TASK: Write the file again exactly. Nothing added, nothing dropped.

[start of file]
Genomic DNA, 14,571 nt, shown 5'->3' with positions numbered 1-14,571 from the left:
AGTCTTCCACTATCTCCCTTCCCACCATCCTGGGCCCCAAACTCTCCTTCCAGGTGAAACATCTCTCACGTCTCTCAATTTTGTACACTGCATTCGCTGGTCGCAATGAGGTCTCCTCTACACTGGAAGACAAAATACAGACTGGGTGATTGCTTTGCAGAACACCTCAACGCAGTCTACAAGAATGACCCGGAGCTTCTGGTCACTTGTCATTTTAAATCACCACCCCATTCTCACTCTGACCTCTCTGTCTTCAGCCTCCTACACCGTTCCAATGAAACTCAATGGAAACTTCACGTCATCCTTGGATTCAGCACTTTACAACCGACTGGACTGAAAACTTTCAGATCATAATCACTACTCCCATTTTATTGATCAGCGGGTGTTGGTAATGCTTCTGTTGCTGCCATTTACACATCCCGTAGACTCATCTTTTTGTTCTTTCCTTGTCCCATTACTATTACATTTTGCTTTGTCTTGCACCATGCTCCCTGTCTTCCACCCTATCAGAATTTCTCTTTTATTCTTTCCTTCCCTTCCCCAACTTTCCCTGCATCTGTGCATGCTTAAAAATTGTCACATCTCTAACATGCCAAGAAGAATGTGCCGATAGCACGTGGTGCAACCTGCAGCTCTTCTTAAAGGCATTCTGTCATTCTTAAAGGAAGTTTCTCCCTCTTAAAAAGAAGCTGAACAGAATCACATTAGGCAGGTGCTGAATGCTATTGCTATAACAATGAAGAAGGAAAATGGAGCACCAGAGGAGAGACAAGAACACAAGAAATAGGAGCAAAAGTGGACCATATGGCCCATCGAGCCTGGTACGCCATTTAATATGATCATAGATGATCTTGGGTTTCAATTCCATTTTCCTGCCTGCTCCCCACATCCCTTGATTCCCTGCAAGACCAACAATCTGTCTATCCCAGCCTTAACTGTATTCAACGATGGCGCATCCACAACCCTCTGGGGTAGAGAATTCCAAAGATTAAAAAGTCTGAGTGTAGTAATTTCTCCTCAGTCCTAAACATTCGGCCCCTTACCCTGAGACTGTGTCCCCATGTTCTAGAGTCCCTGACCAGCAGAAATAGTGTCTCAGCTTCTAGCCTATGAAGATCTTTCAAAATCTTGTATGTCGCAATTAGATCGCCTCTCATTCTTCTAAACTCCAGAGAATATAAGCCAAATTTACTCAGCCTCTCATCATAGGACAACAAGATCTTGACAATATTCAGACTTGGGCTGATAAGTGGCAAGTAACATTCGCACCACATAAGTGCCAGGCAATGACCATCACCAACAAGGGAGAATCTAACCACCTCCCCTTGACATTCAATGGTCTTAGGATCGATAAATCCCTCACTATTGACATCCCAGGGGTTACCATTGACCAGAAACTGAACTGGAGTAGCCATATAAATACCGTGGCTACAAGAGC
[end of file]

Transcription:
Genomic DNA, 14,571 nt, shown 5'->3' with positions numbered 1-14,571 from the left:
AGTCTTCCACTATCTCCCTTCCCACCATCCTGGGCCCCAAACTCTCCTTCCAGGTGAAACATCTCTCACGTCTCTCAATTTTGTACACTGCATTCGCTGGTCGCAATGAGGTCTCCTCTACACTGGAAGACAAAATACAGACTGGGTGATTGCTTTGCAGAACACCTCAACGCAGTCTACAAGAATGACCCGGAGCTTCTGGTCACTTGTCATTTTAAATCACCACCCCATTCTCACTCTGACCTCTCTGTCTTCAGCCTCCTACACCGTTCCAATGAAACTCAATGGAAACTTCACGTCATCCTTGGATTCAGCACTTTACAACCGACTGGACTGAAAACTTTCAGATCATAATCACTACTCCCATTTTATTGATCAGCGGGTGTTGGTAATGCTTCTGTTGCTGCCATTTACACATCCCGTAGACTCATCTTTTTGTTCTTTCCTTGTCCCATTACTATTACATTTTGCTTTGTCTTGCACCATGCTCCCTGTCTTCCACCCTATCAGAATTTCTCTTTTATTCTTTCCTTCCCTTCCCCAACTTTCCCTGCATCTGTGCATGCTTAAAAATTGTCACATCTCTAACATGCCAAGAAGAATGTGCCGATAGCACGTGGTGCAACCTGCAGCTCTTCTTAAAGGCATTCTGTCATTCTTAAAGGAAGTTTCTCCCTCTTAAAAAGAAGCTGAACAGAATCACATTAGGCAGGTGCTGAATGCTATTGCTATAACAATGAAGAAGGAAAATGGAGCACCAGAGGAGAGACAAGAACACAAGAAATAGGAGCAAAAGTGGACCATATGGCCCATCGAGCCTGGTACGCCATTTAATATGATCATAGATGATCTTGGGTTTCAATTCCATTTTCCTGCCTGCTCCCCACATCCCTTGATTCCCTGCAAGACCAACAATCTGTCTATCCCAGCCTTAACTGTATTCAACGATGGCGCATCCACAACCCTCTGGGGTAGAGAATTCCAAAGATTAAAAAGTCTGAGTGTAGTAATTTCTCCTCAGTCCTAAACATTCGGCCCCTTACCCTGAGACTGTGTCCCCATGTTCTAGAGTCCCTGACCAGCAGAAATAGTGTCTCAGCTTCTAGCCTATGAAGATCTTTCAAAATCTTGTATGTCGCAATTAGATCGCCTCTCATTCTTCTAAACTCCAGAGAATATAAGCCAAATTTACTCAGCCTCTCATCATAGGACAACAAGATCTTGACAATATTCAGACTTGGGCTGATAAGTGGCAAGTAACATTCGCACCACATAAGTGCCAGGCAATGACCATCACCAACAAGGGAGAATCTAACCACCTCCCCTTGACATTCAATGGTCTTAGGATCGATAAATCCCTCACTATTGACATCCCAGGGGTTACCATTGACCAGAAACTGAACTGGAGTAGCCATATAAATACCGTGGCTACAAGAGC